We appreciated the broad range of issues and commitment for peace and justice in difficult political circumstances, brought up by three award winners (Young women Peace Award) from Lebanon, Chechnya and Yemen which inspired the conference.
During the conference, the WG intervened in different panels:
- To present the WG under the title of “Voices of women must be heard” to strengthen Civil Society Cooperation, to get a broader picture of the diversity of challenges women are facing in the OSCE area, how to get also men engaged for a change for the benefit of all.
- To present women’s initiatives for Peace in Donbas, perspectives through dialogue processes during hot phases of conflict in Ukraine and desk and field research about access to rights for IDP women and women in “grey zone” -“Women and displacement in Ukraine”, Kharkiv-2019
- To present field research in Georgia and the Caucasian region, see more in “Through the eyes of women” of IDP women’s association Consent.
- To answer to the question: is justice available for women (victims of SGBV) during conflict and present country specific situations and mechanism such as the women’s court.
Special meeting with OSCE representative Graziella Pavone from ODIHR and a meeting in the Armenian parliament allowed inside information and development of constructive joint strategies for advocacy.
The WG will continue to strengthen its cooperation with the OSCE:
- Cooperation with and within specific platforms and dialogues with the Gender Unit
- Offer expertise for a side-event during HDIM to ODIHR - in contact with Graziella Pavone, ODIHR for exchange and joint trainings
- Give input at the CSP General Assembly and strengthen exchange and cooperation with the CSP-WG coordinators, exchange especially the new WG on Security and HR.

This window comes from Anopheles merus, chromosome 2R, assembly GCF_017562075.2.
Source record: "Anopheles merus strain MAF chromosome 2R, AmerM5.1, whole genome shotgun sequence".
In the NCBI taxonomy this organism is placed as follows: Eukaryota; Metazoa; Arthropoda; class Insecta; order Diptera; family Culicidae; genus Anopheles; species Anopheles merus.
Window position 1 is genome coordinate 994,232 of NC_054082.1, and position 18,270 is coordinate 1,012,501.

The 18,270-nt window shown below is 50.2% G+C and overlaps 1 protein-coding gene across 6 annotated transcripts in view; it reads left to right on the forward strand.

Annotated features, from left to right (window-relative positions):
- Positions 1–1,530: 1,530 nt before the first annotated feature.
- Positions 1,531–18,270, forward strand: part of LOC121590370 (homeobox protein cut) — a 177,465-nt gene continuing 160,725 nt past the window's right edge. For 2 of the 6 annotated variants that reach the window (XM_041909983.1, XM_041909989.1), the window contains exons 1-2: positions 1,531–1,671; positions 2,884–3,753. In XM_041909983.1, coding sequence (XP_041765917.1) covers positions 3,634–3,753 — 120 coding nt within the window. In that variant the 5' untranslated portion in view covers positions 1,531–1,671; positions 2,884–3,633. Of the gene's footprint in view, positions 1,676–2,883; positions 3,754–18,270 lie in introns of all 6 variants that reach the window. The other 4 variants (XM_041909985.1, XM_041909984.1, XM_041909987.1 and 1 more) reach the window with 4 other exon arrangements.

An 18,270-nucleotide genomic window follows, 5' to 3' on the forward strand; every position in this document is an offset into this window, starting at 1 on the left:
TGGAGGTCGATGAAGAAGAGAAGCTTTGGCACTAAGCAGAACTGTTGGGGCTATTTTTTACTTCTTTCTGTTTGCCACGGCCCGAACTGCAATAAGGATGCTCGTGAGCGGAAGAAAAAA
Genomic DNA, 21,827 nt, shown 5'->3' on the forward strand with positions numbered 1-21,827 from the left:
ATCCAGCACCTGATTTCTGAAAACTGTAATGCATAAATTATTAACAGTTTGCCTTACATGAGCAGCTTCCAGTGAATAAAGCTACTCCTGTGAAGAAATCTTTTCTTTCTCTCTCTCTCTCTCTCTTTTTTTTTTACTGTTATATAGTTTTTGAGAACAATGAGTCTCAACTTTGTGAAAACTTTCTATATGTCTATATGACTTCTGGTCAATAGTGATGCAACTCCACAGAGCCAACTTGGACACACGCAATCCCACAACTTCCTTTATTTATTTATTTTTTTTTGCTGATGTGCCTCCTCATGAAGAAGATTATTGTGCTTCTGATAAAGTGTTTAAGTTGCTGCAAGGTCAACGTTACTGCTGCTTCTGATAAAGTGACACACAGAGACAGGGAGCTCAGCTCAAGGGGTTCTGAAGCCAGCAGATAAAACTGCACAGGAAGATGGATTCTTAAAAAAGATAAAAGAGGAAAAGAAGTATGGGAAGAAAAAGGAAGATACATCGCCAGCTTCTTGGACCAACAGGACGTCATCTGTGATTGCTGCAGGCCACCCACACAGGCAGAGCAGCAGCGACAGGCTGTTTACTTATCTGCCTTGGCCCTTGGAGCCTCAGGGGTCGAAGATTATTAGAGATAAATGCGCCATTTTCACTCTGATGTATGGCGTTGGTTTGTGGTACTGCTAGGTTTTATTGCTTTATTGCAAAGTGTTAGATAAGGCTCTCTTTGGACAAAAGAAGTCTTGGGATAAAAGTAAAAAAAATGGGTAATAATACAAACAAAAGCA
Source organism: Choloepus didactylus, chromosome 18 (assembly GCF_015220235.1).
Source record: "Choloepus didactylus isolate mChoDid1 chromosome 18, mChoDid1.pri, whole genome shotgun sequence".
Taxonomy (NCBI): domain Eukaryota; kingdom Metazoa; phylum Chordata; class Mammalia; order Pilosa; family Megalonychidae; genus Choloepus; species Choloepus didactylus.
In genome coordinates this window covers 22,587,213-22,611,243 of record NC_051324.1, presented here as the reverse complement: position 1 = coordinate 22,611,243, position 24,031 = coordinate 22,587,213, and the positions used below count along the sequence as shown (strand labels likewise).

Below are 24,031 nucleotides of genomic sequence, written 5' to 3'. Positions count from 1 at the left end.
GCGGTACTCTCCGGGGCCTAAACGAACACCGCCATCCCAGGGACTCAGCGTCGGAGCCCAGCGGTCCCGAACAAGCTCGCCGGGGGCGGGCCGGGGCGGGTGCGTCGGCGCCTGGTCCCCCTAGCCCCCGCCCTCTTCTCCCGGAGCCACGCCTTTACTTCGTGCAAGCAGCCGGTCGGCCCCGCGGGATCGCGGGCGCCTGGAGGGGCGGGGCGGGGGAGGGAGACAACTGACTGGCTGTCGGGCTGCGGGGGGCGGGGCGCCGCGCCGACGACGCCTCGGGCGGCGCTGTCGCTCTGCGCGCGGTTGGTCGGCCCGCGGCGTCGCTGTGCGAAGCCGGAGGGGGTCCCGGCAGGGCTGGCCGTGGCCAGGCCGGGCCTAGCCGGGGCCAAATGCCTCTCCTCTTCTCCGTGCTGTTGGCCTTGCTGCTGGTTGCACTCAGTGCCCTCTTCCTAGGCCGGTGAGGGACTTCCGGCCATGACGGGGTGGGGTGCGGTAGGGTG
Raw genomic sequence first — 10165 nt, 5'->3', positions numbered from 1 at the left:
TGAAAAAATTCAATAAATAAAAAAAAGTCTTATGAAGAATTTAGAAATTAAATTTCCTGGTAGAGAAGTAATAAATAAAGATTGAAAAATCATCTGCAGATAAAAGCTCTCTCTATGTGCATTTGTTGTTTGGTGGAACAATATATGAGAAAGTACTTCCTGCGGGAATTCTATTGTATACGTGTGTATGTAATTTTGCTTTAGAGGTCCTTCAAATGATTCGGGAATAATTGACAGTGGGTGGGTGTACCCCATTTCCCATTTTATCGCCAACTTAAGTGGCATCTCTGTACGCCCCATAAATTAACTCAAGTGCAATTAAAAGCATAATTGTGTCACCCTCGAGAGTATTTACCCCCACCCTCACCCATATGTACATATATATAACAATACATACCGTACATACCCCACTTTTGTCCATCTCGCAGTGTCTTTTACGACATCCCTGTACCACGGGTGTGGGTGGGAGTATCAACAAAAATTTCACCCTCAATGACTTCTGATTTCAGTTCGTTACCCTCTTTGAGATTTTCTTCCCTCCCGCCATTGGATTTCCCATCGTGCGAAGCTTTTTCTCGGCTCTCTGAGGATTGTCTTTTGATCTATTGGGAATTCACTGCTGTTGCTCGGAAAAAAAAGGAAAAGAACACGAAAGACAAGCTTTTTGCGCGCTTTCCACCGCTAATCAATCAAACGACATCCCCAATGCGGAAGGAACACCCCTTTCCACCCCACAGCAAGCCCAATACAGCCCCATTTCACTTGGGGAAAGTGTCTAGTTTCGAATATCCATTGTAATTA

Promote its work in contact with diplomatic missions of the OSCE in resp.countries
Members of the WG will participate:
- in the Kharkiv Legal Forum in Ukraine with a focus on Business and HR and a specific gender Focus, Sept.24-28, 2019, detailed information: Olena Uvarova – Mail: email@example.com
- in the Documentary Film Festival in Bishkek/Kirgizstan and respective lectures with local women/groups in November: http://www.birduino.kg/en/festival-2019/festival-of-documentaries, Nov 11-15, 2019
- in the final session of the European project www.womenvotepeace.com in Vienna/Austria, 18./19.11.2019 – eventually linked to a 2 days seminar before in Budapest/Hungary
The WG will strengthen contacts to (feminist) universities and peace research institutions (such as Berghof foundation) with the aim of collecting stories and data from conflict zones, economic integration
The WG will collectively take part in an advisory board for the next conference planed in Armenia in 2020 with the aim to politicise the process. It will help establishing mediation courses and capacity training for award winners and promote their recognition in their respective societies.
For all support and logistic help, we thank the cooperation with DRA (namely Anna Osypova) and the German MFA.